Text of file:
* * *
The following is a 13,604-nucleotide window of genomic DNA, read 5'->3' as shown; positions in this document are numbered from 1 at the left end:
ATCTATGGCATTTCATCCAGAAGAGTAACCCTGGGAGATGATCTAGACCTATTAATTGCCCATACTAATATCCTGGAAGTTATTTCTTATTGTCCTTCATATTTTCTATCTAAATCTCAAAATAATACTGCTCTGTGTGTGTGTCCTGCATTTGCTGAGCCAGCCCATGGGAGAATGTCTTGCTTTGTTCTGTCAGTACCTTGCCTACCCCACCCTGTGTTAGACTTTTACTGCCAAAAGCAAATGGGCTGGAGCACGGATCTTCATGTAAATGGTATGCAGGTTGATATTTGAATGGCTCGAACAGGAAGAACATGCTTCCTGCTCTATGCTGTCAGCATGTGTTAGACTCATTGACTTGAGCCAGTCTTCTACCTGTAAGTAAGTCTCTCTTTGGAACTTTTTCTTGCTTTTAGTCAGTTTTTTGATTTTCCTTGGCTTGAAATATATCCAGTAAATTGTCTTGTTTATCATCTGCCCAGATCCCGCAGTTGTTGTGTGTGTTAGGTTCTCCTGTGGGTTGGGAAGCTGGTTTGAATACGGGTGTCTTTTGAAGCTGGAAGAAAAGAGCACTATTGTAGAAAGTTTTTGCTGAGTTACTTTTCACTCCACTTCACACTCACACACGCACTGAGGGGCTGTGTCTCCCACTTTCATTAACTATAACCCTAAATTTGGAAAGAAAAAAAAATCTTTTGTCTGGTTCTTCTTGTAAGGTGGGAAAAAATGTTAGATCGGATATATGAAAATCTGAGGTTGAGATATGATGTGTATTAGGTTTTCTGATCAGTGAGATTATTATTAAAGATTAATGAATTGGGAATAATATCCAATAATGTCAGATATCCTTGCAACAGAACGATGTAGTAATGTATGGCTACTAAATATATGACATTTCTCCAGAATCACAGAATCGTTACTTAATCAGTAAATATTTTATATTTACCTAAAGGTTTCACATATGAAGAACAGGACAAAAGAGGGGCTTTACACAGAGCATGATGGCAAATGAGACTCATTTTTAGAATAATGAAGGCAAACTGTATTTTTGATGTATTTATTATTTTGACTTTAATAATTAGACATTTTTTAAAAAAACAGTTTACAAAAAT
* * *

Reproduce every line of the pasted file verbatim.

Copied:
The following is a 13,604-nucleotide window of genomic DNA, read 5'->3' as shown; positions in this document are numbered from 1 at the left end:
ATCTATGGCATTTCATCCAGAAGAGTAACCCTGGGAGATGATCTAGACCTATTAATTGCCCATACTAATATCCTGGAAGTTATTTCTTATTGTCCTTCATATTTTCTATCTAAATCTCAAAATAATACTGCTCTGTGTGTGTGTCCTGCATTTGCTGAGCCAGCCCATGGGAGAATGTCTTGCTTTGTTCTGTCAGTACCTTGCCTACCCCACCCTGTGTTAGACTTTTACTGCCAAAAGCAAATGGGCTGGAGCACGGATCTTCATGTAAATGGTATGCAGGTTGATATTTGAATGGCTCGAACAGGAAGAACATGCTTCCTGCTCTATGCTGTCAGCATGTGTTAGACTCATTGACTTGAGCCAGTCTTCTACCTGTAAGTAAGTCTCTCTTTGGAACTTTTTCTTGCTTTTAGTCAGTTTTTTGATTTTCCTTGGCTTGAAATATATCCAGTAAATTGTCTTGTTTATCATCTGCCCAGATCCCGCAGTTGTTGTGTGTGTTAGGTTCTCCTGTGGGTTGGGAAGCTGGTTTGAATACGGGTGTCTTTTGAAGCTGGAAGAAAAGAGCACTATTGTAGAAAGTTTTTGCTGAGTTACTTTTCACTCCACTTCACACTCACACACGCACTGAGGGGCTGTGTCTCCCACTTTCATTAACTATAACCCTAAATTTGGAAAGAAAAAAAAATCTTTTGTCTGGTTCTTCTTGTAAGGTGGGAAAAAATGTTAGATCGGATATATGAAAATCTGAGGTTGAGATATGATGTGTATTAGGTTTTCTGATCAGTGAGATTATTATTAAAGATTAATGAATTGGGAATAATATCCAATAATGTCAGATATCCTTGCAACAGAACGATGTAGTAATGTATGGCTACTAAATATATGACATTTCTCCAGAATCACAGAATCGTTACTTAATCAGTAAATATTTTATATTTACCTAAAGGTTTCACATATGAAGAACAGGACAAAAGAGGGGCTTTACACAGAGCATGATGGCAAATGAGACTCATTTTTAGAATAATGAAGGCAAACTGTATTTTTGATGTATTTATTATTTTGACTTTAATAATTAGACATTTTTTAAAAAAACAGTTTACAAAAAT